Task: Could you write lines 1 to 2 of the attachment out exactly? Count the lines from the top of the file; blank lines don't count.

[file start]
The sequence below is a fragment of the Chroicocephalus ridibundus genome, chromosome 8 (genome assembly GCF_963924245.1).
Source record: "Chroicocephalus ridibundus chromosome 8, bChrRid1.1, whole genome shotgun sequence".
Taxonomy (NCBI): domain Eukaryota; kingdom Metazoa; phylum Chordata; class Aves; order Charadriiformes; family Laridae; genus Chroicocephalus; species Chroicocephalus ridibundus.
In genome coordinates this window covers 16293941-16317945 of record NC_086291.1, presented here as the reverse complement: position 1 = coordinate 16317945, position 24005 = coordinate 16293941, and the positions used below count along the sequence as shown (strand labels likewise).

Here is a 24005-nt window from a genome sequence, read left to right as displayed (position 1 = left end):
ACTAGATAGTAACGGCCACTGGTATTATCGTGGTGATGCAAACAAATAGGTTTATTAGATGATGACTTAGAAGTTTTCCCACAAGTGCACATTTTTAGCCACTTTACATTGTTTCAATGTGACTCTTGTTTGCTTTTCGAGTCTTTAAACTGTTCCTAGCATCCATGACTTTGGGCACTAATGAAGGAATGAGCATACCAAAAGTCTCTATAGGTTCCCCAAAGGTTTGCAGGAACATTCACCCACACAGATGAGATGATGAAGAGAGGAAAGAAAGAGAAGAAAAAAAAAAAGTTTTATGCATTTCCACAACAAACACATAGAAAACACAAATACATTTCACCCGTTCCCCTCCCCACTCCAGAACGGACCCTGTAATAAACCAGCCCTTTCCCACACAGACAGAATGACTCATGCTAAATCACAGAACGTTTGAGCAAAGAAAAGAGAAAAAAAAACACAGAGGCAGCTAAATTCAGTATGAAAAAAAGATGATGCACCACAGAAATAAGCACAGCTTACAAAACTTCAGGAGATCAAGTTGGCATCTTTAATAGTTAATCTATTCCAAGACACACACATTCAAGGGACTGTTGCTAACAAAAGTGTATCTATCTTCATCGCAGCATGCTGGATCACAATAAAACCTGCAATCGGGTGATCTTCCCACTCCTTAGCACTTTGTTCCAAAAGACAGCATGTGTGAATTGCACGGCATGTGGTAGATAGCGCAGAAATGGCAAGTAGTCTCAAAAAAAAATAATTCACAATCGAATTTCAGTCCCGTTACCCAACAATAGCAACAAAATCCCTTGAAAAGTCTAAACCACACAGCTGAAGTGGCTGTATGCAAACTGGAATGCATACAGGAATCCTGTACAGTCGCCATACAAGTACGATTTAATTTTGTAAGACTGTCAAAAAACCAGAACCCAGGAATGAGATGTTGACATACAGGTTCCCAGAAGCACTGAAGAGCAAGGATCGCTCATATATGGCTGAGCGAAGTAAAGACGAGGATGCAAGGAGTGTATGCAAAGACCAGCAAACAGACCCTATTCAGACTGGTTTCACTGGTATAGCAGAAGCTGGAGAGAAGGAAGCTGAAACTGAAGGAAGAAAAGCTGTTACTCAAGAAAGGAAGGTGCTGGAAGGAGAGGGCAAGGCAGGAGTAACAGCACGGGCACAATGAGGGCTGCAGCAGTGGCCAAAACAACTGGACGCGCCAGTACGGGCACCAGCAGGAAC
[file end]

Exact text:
The sequence below is a fragment of the Chroicocephalus ridibundus genome, chromosome 8 (genome assembly GCF_963924245.1).
Source record: "Chroicocephalus ridibundus chromosome 8, bChrRid1.1, whole genome shotgun sequence".